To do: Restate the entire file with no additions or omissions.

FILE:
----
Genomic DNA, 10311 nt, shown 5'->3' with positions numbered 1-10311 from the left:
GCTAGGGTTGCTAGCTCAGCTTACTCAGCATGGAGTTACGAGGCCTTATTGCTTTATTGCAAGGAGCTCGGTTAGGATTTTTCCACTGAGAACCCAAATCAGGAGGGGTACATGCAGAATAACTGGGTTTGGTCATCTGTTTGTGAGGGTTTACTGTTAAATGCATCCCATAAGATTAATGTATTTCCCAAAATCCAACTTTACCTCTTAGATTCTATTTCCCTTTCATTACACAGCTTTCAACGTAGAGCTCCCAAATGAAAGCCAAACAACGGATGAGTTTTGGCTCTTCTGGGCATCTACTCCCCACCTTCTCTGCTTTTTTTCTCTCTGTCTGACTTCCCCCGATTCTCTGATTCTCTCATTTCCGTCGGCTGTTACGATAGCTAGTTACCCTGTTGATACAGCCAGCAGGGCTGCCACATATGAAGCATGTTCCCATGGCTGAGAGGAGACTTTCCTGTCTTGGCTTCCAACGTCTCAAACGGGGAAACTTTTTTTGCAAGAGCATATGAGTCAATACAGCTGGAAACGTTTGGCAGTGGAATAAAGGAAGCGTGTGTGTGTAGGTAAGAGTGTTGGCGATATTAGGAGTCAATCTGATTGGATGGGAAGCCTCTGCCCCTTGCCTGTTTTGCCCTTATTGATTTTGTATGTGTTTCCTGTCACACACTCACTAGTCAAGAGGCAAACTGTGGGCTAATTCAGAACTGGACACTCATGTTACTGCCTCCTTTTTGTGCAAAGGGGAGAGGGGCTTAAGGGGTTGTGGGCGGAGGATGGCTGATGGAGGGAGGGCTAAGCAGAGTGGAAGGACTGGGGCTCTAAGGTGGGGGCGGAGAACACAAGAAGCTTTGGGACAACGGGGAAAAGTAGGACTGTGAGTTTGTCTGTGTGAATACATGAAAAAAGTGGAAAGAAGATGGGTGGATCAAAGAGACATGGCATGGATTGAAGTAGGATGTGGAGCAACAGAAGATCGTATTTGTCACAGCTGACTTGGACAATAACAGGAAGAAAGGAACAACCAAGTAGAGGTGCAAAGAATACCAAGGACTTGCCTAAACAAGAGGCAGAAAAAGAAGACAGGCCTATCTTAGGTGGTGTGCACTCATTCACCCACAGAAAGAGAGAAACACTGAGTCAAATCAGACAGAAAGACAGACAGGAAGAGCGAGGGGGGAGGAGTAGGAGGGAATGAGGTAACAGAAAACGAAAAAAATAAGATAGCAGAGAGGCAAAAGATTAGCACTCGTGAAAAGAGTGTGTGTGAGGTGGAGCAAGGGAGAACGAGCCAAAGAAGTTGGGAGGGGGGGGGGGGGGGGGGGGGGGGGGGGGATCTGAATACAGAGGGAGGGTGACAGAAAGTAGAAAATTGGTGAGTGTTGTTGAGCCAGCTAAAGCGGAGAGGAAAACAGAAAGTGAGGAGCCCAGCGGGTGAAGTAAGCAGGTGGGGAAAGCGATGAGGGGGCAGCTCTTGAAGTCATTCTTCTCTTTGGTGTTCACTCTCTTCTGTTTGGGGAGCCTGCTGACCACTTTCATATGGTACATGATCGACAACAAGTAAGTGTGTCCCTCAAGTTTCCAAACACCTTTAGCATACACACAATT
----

Genomic DNA, 10311 nt, shown 5'->3' with positions numbered 1-10311 from the left:
GCTAGGGTTGCTAGCTCAGCTTACTCAGCATGGAGTTACGAGGCCTTATTGCTTTATTGCAAGGAGCTCGGTTAGGATTTTTCCACTGAGAACCCAAATCAGGAGGGGTACATGCAGAATAACTGGGTTTGGTCATCTGTTTGTGAGGGTTTACTGTTAAATGCATCCCATAAGATTAATGTATTTCCCAAAATCCAACTTTACCTCTTAGATTCTATTTCCCTTTCATTACACAGCTTTCAACGTAGAGCTCCCAAATGAAAGCCAAACAACGGATGAGTTTTGGCTCTTCTGGGCATCTACTCCCCACCTTCTCTGCTTTTTTTCTCTCTGTCTGACTTCCCCCGATTCTCTGATTCTCTCATTTCCGTCGGCTGTTACGATAGCTAGTTACCCTGTTGATACAGCCAGCAGGGCTGCCACATATGAAGCATGTTCCCATGGCTGAGAGGAGACTTTCCTGTCTTGGCTTCCAACGTCTCAAACGGGGAAACTTTTTTTGCAAGAGCATATGAGTCAATACAGCTGGAAACGTTTGGCAGTGGAATAAAGGAAGCGTGTGTGTGTAGGTAAGAGTGTTGGCGATATTAGGAGTCAATCTGATTGGATGGGAAGCCTCTGCCCCTTGCCTGTTTTGCCCTTATTGATTTTGTATGTGTTTCCTGTCACACACTCACTAGTCAAGAGGCAAACTGTGGGCTAATTCAGAACTGGACACTCATGTTACTGCCTCCTTTTTGTGCAAAGGGGAGAGGGGCTTAAGGGGTTGTGGGCGGAGGATGGCTGATGGAGGGAGGGCTAAGCAGAGTGGAAGGACTGGGGCTCTAAGGTGGGGGCGGAGAACACAAGAAGCTTTGGGACAACGGGGAAAAGTAGGACTGTGAGTTTGTCTGTGTGAATACATGAAAAAAGTGGAAAGAAGATGGGTGGATCAAAGAGACATGGCATGGATTGAAGTAGGATGTGGAGCAACAGAAGATCGTATTTGTCACAGCTGACTTGGACAATAACAGGAAGAAAGGAACAACCAAGTAGAGGTGCAAAGAATACCAAGGACTTGCCTAAACAAGAGGCAGAAAAAGAAGACAGGCCTATCTTAGGTGGTGTGCACTCATTCACCCACAGAAAGAGAGAAACACTGAGTCAAATCAGACAGAAAGACAGACAGGAAGAGCGAGGGGGGAGGAGTAGGAGGGAATGAGGTAACAGAAAACGAAAAAAATAAGATAGCAGAGAGGCAAAAGATTAGCACTCGTGAAAAGAGTGTGTGTGAGGTGGAGCAAGGGAGAACGAGCCAAAGAAGTTGGGAGGGGGGGGGGGGGGGGGGGGGGGGGGGGGATCTGAATACAGAGGGAGGGTGACAGAAAGTAGAAAATTGGTGAGTGTTGTTGAGCCAGCTAAAGCGGAGAGGAAAACAGAAAGTGAGGAGCCCAGCGGGTGAAGTAAGCAGGTGGGGAAAGCGATGAGGGGGCAGCTCTTGAAGTCATTCTTCTCTTTGGTGTTCACTCTCTTCTGTTTGGGGAGCCTGCTGACCACTTTCATATGGTACATGATCGACAACAAGTAAGTGTGTCCCTCAAGTTTCCAAACACCTTTAGCATACACACAATT